Haraway’s cyborgs, mere lab pets splayed across a capitalist context, represent the debated human condition as we insert ourselves within a world of technology. The redefining of habitat has greater consequences on our body than ever before. We now inhabit space with our minds more than we do our bodies. The body in space has become a placeholder for a mind existing autonomously within a greater realm than the current physical materiality.
“Primary identification and maturing metaphoric substitution will be produced with other techniques, other writing technologies.”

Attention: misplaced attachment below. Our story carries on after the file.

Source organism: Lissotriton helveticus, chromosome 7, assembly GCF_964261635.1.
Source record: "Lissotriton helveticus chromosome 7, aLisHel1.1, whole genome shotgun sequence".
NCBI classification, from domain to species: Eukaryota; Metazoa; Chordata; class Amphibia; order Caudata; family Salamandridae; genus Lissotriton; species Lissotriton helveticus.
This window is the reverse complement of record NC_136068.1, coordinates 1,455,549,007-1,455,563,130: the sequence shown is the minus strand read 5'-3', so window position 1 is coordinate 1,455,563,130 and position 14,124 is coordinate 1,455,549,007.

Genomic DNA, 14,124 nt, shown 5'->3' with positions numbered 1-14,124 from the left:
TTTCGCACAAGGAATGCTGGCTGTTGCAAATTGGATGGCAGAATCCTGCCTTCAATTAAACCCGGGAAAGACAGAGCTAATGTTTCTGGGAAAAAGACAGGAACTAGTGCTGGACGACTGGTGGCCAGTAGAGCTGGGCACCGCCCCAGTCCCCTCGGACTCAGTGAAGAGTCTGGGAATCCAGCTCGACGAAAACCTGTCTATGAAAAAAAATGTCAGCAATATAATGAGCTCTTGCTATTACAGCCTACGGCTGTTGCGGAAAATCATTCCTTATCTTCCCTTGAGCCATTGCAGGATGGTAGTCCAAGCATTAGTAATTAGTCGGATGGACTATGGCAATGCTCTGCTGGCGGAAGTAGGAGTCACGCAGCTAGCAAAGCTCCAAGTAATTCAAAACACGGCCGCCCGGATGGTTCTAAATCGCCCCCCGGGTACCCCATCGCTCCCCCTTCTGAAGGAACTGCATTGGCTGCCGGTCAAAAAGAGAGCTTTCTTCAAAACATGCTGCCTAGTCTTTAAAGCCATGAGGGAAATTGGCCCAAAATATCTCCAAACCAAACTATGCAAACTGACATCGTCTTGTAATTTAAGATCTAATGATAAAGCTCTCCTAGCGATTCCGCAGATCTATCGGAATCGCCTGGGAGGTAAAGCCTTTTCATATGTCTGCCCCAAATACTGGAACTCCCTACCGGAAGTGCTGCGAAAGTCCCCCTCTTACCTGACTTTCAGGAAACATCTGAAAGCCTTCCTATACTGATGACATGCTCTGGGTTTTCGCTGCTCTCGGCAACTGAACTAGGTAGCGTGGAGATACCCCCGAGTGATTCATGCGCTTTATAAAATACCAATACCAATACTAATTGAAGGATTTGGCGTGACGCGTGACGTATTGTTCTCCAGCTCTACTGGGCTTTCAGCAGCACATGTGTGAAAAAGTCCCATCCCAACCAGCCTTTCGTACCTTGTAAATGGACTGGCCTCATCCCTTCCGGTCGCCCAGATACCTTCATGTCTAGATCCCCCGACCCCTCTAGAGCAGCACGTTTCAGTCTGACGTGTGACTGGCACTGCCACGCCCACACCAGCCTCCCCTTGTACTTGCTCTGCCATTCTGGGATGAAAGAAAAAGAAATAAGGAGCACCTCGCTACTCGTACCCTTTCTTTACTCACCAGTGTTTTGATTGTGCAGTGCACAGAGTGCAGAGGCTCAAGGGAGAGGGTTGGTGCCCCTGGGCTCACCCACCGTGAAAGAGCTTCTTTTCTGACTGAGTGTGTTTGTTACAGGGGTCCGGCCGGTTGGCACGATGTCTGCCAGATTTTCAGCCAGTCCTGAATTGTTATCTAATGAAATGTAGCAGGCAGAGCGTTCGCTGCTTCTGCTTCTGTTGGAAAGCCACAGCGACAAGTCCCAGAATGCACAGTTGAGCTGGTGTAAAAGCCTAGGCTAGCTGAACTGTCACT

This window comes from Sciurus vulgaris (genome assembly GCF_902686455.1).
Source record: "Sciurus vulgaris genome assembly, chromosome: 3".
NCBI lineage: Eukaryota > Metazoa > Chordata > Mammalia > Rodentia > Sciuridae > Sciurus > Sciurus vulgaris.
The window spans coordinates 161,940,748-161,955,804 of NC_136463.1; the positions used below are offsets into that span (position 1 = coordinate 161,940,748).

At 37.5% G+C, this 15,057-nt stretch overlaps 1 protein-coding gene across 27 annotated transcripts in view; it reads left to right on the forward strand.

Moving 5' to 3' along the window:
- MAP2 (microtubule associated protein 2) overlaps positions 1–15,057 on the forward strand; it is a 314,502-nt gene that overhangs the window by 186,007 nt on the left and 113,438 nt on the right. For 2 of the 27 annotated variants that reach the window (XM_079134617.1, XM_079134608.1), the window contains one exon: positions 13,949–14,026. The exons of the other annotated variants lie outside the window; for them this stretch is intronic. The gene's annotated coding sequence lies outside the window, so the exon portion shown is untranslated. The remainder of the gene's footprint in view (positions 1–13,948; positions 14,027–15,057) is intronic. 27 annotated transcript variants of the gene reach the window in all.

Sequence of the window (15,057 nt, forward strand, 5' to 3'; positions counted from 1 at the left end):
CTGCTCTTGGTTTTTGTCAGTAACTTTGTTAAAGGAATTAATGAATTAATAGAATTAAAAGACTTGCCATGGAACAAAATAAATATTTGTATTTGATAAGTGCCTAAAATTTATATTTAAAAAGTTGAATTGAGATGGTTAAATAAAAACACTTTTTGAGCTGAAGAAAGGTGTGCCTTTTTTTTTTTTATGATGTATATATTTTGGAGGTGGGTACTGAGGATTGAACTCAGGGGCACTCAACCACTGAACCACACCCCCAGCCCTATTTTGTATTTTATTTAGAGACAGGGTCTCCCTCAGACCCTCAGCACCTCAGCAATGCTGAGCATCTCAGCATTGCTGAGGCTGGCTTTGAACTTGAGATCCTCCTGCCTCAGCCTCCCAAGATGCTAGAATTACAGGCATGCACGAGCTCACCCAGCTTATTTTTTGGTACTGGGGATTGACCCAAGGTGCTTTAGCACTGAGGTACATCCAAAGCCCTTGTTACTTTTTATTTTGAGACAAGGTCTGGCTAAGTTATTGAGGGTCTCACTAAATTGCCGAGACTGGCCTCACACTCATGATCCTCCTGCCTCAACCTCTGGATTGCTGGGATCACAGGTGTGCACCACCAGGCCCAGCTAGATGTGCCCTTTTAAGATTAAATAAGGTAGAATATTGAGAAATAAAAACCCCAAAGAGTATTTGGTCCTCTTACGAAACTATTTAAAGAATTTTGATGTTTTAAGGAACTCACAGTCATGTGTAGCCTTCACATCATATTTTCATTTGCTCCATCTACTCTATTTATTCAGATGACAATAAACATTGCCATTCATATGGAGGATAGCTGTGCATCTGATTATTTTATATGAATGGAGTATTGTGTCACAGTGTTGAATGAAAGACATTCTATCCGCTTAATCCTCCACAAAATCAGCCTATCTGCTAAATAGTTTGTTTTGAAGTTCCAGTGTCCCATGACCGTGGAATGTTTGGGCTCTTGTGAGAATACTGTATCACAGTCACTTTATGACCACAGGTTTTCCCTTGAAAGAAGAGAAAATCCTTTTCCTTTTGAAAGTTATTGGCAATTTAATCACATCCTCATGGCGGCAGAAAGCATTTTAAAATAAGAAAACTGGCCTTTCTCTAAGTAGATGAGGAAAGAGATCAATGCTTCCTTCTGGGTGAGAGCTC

Haraway brings up the issue of reproduction throughout the essay. The reproduction of the body is now more understood through the surrounding context of space. When the space is virtual, the reproduction is seemingly immediate and of minimal permanence. It can be deleted, brought back to life, transformed and relocated, all within an instant. Understanding bodily reproduction in nature is now reliant on time as a context. The time it takes for reproduction to occur allows us to gain greater understanding and importance from that temporal condition. A broken bone and the reproduction of strength in nature has far greater implications than that broken link in the virtual world. At what point will these natural experiences be translated into something virtual, and what will these experiences consist of?